The Lives of Your TV Characters

WHY CAN’T I HAVE THE LIFE I REALLY WANT?

All great TV characters have a basic life frustration, because life isn’t quite what they wish it was. They also have a fantasy about what it could be. Their stories virtually always revolve around some crisis or opportunity related to that central issue.

For instance, on Everybody Loves Raymond, Ray wishes he could have a simple life of sports watching, sex with his wife, and zero husband/father responsibilities, or family conflicts. But that’s never going to happen. Here are some brief “loglines” for sample stories from produced episodes, courtesy of www.tv.com:

    When Ray’s upper class in-laws come for a visit, he begs his parents to be nice to them and accept their differences even though their lifestyles are worlds apart.

    When Debra comes down with the flu and is bedridden, inexperienced Raymond must take care of her and the three kids, complicating his plans to meet Terry Bradshaw.

    At the urging of his parents and Debra, Raymond reluctantly takes Robert for a night out on the anniversary of Robert’s divorce. The brothers begin a newfound bonding experience until Robert wants to get in touch with Ray’s feelings.

    When Raymond chooses his mother’s spaghetti and meatballs over his wife’s lemon chicken for dinner, Debra blows a gasket. With good intentions, Ray asks Marie to teach Debra how to make her world-famous dish.

On Sex and the City, Carrie (and the other ladies) are looking for the perfect relationship with the perfect man. This also will never happen! (Until the series finale.) For example:

    Carrie thinks her relationship with Big has evolved enough to the place where she can leave stuff at his place. She purposely leaves a few items on his bathroom, only to be surprised by Big the next morning with a bag with all her items in it.

    Carrie’s reignited affair with Mr. Big puts an increasing strain on her relationship with Aidan, and she meets Natasha again in the worst of circumstances: while letting herself out of the Big’s home.

    Carrie finds out that Sean, her new young boyfriend, has had relationships with both men and women, and tries not to let it faze her, but it does eventually.

    Maybe having Aidan move in wasn’t such a good idea, as Carrie feels her apartment overcrowded with stuff that isn’t hers and noise that disturbs her alone time.

On Buffy the Vampire Slayer, Buffy wishes she didn’t have to be the slayer, and that it didn’t interfere with her peace, happiness, and high school social life—but it always will:

    Yearning for a normal life, Buffy agrees to a date with the mysterious and brooding Owen. Giles discovers a prophecy of coming danger which would interfere with her plans, but she chooses Owen over battling the forces of darkness. When Giles goes out on his own and is trapped by a group of vampires, Buffy must figure out a way to balance dating and Slaying.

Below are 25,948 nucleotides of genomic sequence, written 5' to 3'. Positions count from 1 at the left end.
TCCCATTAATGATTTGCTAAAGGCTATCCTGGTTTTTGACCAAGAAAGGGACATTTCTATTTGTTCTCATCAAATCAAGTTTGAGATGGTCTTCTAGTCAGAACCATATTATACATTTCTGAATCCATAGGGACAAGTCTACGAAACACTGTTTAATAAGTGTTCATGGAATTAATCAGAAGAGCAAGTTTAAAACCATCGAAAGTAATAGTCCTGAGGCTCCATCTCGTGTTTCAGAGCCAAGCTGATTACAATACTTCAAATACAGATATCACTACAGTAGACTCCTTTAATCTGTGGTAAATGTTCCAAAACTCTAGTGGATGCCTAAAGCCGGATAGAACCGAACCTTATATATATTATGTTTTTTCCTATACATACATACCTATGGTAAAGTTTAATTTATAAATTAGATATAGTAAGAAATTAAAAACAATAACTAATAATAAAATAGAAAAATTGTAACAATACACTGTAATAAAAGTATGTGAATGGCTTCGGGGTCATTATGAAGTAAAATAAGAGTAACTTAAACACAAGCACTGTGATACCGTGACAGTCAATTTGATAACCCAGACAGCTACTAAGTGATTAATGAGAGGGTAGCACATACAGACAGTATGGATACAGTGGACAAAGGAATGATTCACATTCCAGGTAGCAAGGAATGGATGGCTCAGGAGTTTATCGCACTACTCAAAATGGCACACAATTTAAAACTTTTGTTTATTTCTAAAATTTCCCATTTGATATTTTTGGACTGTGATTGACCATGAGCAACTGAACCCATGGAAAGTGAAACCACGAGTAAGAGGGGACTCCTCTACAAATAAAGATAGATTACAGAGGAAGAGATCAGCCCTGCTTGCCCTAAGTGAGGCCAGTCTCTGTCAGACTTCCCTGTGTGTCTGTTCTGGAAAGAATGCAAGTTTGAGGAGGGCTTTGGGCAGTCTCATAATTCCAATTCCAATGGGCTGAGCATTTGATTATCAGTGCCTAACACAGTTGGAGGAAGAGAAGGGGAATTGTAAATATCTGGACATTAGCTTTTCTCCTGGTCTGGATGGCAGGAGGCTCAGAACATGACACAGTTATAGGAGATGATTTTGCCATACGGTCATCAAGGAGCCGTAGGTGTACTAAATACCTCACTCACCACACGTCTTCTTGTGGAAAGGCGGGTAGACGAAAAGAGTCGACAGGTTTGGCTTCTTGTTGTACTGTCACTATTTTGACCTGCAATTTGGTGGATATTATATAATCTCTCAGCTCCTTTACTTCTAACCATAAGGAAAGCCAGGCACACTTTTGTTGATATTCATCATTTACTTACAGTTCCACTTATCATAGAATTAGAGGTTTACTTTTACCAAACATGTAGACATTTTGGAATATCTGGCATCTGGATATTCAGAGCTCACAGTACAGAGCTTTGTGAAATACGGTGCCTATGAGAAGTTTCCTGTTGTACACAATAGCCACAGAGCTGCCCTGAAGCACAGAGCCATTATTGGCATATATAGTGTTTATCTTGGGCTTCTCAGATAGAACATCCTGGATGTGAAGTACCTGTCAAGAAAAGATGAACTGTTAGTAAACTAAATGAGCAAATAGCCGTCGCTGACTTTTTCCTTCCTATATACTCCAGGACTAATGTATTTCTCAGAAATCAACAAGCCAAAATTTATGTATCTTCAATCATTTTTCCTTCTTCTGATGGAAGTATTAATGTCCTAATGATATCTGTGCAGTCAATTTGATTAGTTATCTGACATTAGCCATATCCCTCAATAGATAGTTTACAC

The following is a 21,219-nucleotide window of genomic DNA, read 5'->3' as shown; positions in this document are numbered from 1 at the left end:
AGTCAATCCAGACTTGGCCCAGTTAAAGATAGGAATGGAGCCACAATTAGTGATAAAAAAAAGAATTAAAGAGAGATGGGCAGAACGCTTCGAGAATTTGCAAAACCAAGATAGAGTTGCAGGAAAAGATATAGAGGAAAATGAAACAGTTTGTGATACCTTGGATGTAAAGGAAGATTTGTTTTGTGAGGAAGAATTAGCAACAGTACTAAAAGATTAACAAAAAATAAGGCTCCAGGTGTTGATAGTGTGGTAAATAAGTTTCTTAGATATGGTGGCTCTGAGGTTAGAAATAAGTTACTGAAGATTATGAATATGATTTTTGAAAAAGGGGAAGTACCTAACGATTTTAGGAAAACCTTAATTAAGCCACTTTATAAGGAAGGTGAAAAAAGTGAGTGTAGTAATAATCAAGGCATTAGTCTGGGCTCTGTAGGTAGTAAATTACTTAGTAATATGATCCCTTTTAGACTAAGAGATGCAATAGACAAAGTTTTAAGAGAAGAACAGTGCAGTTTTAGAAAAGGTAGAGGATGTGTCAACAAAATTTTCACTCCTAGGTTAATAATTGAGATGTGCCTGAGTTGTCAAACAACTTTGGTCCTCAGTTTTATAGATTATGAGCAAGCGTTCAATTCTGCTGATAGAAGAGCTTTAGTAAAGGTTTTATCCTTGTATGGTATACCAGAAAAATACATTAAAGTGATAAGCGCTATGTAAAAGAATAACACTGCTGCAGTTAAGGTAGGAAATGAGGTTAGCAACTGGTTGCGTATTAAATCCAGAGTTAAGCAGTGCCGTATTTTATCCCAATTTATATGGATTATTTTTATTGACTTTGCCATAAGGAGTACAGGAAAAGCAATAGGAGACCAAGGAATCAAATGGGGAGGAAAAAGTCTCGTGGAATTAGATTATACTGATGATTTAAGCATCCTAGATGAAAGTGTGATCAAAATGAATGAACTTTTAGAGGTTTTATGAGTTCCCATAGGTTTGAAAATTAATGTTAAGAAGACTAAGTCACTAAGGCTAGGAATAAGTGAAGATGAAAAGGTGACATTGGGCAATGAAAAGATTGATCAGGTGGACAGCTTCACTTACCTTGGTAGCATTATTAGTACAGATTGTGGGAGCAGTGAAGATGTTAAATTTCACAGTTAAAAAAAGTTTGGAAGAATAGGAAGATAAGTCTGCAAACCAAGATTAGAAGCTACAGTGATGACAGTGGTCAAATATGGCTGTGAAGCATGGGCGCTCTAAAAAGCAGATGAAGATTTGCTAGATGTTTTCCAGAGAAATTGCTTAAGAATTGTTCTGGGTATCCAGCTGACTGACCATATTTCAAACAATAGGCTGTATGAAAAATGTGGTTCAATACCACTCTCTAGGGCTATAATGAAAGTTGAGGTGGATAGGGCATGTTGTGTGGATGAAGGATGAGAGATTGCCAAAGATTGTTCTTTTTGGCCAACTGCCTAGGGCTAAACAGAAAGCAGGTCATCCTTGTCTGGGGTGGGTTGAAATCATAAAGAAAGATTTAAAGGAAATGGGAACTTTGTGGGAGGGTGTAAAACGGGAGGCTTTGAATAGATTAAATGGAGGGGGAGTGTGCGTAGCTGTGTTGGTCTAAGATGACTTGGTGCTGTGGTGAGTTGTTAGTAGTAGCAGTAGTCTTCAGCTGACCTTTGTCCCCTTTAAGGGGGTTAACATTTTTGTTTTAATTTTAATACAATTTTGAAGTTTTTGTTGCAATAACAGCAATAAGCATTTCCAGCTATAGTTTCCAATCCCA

It’s “Career Week” at Sunnydale High, and Buffy is faced with the reality that she has no future apart from her destiny as the Slayer.

    Buffy receives an acceptance to Northwestern University, but what should be a happy surprise turns sour when she realizes that she may not be able to go away to school and still fulfill her duties as the Slayer.

    Buffy and Riley’s relationship has reached a new level, and they are spending all their time in bed. Their round-the-clock exploration of each other awakens dark energies in Lowell House, and it is up to the Scoobies to save the day.

On The Sopranos, Tony Soprano is a mob boss who has psychological issues that cause him to seek a therapist—and constant interpersonal issues with great stakes for him, with his family and work colleagues. He wishes he didn’t have to see a therapist, and could just do what he wants to do, without any panic attacks, or getting guff from anyone. This also, can never happen:

    Tony is more depressed than ever over Pussy’s disappearance. He increases his medication, and only leaves the house to visit a beautiful Italian girl living next door.

    Dr. Melfi starts to push Tony in his therapy, and Tony uncovers some disturbing memories from his childhood that may help explain his panic attacks.

    Tony, now separated from Carmela, takes a romantic interest in Dr. Melfi. Carmela is forced to call Tony for help when a wild bear keeps visiting their home.

    Tony must lay down the law with a distraught Gloria when she threatens to expose their affair to his family.


These tips came from the workshop

Writing a Spec Script for a Television Comedy or Drama Series

In this workshop, writers will learn all the key elements to a successful “episodic spec,” and will receive ongoing instructor guidance in building their own—from basic idea through finished outline. It begins with knowing how to choose the right kind of show to spec, then understanding which elements to study, in order to really grasp how a typical episode functions well enough to write one. Students will then learn the elements of great story ideas for a spec, and be given a chance to pitch and re-pitch multiple ideas for their episode, before finally settling on one to write. At that point, they will begin “breaking story” (figuring out the key “beats” of each “act”) over several weeks, getting instructor feedback along the way. Finally, they will be guided in crafting a scene-by-scene outline, from which they could then go on to write the actual script.

Learn more about Writing a Spec Script for a Television Comedy or Drama Series today!